As I understood it, from Bob, he was the lead developer in the .41 AE cartridge. However …
FYI one of the .41 AE prototypes I have, is made from .44 Mag. brass.

Pete - are you sure your prototype round is .44 Mag brass? I have one from 41 Mag brass, as I described. Mine is a dummy. I wonder how they got it down to proper dimensions at the base and head. Turning it would make the brass to thin there, I would think. I shouldn’t say - never did any work that require more than case forming dies and neck-triming. I wouldn’t even know how to turn on a lathe. Still, seems like a damned poor choice to make a prototype .41 on.

Action Arms own literature credits Evan Whilden with the cartridge, and Olson with working with him to make the guns (or make guns into that caliber). I would have guessed they would have been right, but I wasn’t privileged to know Olson at all, and only met Whilden casually at a couple of SHOT Shows years ago. So, I don’t have any insider information. I can only parrot back factory literature.

I used to see Evan fairly regularly on business at Action Arms and at area gunshows. All the early 9mmAE and .41AE rounds I got from him were on .41 Rem Mag brass. I never met, or even heard of Olsen, but the AA staff seemed pretty clear on Even being the developer of the AE rounds.

Did a commercial production of 9 mm AE ammo exist?
I have a sample made by reforming a 41 AE case

No, there was no commercial production of 9mmAE. I have seen loaded and dummy rounds with both .41AE and .41 Rem Mag headstamps. I have also seen JSP and truncated FMJ variations.

The two prototype rounds I have are:
“R-P 41 REM MAG” headstamp, large, empty Boxer primer pocket & .391" rim .432 head, .424" mouth, .865" CL .404" bullet & 1.158" OAL plus autographed “Bob Olson”.
The other is headstamped “FC 44 REM MAG” with an empty Boxer primer pocket & .475" rim .453 head, .452" mouth, .956" CL .425" bullet & 1.267" OAL. Now I’m not sure this was/is a prototype, as I MAY have used that word incorrectly, but it is a .41 AE experimental. From Bob, but not autographed, it has a typical wide sloped extractor/rim undercut of the .41 AE.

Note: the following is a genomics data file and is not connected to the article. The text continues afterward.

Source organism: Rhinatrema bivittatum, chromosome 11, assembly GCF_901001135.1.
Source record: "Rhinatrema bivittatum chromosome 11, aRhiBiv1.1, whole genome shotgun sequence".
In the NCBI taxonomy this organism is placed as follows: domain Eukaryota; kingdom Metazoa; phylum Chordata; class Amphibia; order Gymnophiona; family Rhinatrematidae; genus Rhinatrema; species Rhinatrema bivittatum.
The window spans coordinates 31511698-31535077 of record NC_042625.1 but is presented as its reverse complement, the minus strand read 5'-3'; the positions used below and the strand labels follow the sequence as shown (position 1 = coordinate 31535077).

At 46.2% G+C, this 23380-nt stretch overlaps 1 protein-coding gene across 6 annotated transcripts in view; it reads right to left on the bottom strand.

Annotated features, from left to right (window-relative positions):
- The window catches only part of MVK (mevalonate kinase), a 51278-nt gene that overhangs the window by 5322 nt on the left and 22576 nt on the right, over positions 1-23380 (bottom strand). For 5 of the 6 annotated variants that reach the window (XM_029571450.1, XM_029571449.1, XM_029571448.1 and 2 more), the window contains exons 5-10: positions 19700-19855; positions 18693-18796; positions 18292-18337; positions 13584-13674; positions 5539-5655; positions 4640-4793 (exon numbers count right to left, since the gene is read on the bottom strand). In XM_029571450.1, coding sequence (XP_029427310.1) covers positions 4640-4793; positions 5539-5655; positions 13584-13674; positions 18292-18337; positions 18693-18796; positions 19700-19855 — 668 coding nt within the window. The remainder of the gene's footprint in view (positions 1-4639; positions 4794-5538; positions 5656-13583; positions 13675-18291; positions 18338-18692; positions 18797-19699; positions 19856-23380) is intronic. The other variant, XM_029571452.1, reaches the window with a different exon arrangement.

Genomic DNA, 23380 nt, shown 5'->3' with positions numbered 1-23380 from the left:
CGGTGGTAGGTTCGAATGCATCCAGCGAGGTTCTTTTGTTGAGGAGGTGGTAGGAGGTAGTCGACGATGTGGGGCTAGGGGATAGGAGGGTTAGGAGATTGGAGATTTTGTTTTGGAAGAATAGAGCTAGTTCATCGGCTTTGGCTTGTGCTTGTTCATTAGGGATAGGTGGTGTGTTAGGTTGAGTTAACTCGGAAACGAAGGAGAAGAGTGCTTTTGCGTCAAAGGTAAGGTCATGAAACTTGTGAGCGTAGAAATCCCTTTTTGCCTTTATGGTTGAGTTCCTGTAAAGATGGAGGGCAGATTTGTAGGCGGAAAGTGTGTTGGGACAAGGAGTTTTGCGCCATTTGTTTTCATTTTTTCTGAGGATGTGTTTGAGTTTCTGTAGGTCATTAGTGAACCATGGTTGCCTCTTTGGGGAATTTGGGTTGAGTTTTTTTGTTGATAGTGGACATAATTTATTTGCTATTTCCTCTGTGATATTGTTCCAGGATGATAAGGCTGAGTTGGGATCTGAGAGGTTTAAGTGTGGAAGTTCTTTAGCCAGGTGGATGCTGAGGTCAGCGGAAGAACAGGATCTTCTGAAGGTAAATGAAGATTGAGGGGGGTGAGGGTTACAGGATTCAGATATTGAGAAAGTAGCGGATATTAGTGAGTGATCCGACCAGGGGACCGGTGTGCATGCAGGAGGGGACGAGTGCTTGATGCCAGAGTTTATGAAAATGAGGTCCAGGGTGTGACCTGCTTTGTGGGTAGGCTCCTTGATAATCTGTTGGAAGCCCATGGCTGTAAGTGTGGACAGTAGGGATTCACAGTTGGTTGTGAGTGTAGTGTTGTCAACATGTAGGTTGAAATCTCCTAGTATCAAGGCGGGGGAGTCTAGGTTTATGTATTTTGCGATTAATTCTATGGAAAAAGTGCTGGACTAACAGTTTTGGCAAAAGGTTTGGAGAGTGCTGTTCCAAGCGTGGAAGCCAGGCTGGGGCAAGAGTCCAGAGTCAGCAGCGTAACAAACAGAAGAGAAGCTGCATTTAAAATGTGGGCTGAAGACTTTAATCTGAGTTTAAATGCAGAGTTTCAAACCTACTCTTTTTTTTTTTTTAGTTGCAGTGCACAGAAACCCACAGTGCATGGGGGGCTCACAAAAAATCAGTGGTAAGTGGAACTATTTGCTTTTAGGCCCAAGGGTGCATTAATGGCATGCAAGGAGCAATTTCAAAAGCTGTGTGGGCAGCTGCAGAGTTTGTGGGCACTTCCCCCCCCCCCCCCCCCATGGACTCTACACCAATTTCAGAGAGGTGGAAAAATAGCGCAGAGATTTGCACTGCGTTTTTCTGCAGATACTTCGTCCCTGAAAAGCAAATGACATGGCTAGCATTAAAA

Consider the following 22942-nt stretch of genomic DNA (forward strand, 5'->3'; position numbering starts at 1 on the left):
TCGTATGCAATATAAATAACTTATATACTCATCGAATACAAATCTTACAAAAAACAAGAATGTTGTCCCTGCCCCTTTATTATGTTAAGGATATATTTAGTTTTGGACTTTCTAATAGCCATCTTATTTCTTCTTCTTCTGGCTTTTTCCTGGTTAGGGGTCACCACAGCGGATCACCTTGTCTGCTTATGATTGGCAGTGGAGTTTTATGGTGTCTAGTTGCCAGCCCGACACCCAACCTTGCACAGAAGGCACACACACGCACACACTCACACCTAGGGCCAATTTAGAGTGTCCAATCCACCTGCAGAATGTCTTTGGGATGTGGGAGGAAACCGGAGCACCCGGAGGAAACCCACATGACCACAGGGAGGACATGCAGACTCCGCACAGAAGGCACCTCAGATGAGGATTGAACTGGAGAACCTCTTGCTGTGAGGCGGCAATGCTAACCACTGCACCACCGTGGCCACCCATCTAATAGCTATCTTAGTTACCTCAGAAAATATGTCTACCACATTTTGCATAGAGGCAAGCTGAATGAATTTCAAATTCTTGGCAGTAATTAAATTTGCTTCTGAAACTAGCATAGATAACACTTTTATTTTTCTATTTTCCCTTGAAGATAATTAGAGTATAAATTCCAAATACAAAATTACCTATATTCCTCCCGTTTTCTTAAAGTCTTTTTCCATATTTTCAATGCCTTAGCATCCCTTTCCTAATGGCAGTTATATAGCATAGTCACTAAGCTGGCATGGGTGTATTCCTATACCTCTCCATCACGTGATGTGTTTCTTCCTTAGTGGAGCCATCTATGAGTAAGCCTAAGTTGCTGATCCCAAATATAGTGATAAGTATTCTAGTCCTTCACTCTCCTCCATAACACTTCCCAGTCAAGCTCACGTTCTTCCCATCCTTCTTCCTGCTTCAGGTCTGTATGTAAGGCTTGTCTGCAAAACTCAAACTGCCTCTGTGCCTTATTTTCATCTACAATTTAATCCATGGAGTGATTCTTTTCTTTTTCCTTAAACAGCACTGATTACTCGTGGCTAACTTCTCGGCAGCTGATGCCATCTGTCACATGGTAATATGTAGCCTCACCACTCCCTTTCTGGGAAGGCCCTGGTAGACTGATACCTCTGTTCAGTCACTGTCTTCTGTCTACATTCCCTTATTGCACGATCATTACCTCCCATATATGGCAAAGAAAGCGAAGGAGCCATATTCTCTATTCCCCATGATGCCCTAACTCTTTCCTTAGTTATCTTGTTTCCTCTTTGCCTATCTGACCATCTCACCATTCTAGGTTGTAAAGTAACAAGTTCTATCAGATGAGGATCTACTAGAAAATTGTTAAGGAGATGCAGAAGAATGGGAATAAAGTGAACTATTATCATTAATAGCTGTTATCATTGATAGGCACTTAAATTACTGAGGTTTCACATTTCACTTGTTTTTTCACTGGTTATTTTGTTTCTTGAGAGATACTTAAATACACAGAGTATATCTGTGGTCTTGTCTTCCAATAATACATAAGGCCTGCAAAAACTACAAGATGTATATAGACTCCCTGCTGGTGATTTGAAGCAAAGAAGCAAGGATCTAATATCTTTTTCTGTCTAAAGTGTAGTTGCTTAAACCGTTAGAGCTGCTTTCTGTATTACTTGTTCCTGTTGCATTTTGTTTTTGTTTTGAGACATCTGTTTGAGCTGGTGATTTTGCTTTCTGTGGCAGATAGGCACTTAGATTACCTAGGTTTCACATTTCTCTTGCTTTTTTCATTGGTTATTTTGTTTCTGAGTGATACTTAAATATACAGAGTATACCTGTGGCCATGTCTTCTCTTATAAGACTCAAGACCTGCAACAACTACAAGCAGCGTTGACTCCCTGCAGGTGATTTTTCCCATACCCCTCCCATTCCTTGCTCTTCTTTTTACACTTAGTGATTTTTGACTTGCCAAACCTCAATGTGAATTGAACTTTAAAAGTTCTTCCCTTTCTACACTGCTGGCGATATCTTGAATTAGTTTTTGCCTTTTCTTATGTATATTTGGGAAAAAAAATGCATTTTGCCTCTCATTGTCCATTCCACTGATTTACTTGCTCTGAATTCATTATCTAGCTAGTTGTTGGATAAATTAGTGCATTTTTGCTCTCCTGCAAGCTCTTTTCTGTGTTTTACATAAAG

If I could figure out how to use the photobucket site with my MAC I’d post a photo. Or I could just send one by e-mail?
Both of these examples have a typical truncated cone soft nose hollow point bullet with a GM jacket.

Jon, Bob was also responsible for the development of the Invicta series of cartridges and while working at Frankford Arsenal during War 2, developed the proof round for the .30 M1 Carbine and a blank (grenade) for the same weapon.

you can send the picture by e mail to me for example.I will post it for you.
I think this is a interesting sample

From the dimensions you quote, I would not consider the round made on the .44 Magnum case to be a prototype of .41 AE or to be 41AE. The measurements are not even in the same ballpark. I would consider it a completely separate cartridge, although certainly, considering the provenance, one that was probably considered right along with what we know as .41 AE. It sounds in concept almost more like one of the various .40 caliber rounds based on the .45 auto or even the .45 Winchester magnum case.

I wish I had one! But, a .41 AE as we know the prototype and the factory produced ammo, it is not. Of course, the inventor could name two different cats with the same name, but…!

Again, not arguing the fact that Olson was a cartridge designer and had something to do with the project. Not even arguing that Pete is not completely correct, which he may be. Only saying what Factory Literature from Action Arms concerning the background of the cartridge and conversion kits says.

Many of these questions go back to the subject of one’s concept of the meaning of the word “development” or “developed”, I think, which I have argued with others about. It is an ongoing process that often involves many hands stirring the pot, but if trying to establish or credit a single developer, my vote, an opinion that I will not change, always goes with the man whose concept it originally was. That could have been Olson or Whilden - I don’t know because I never had any “in” with either man. The only primary-source documentation I have points to Whilden for the cartridge and Olson for the engineering of the arms for that cartridge. That is not to denigrate Olson at all. His reputation is one of a man who was an important figure in the arms industry in America in ways far more important than most of the relative market failures of the designs of “Wildey” guns in any caliber and the .41 AE concept (even though it is very sound and should not have been a failure. In may ways it makes more sense than the highly successful .40 S&W round).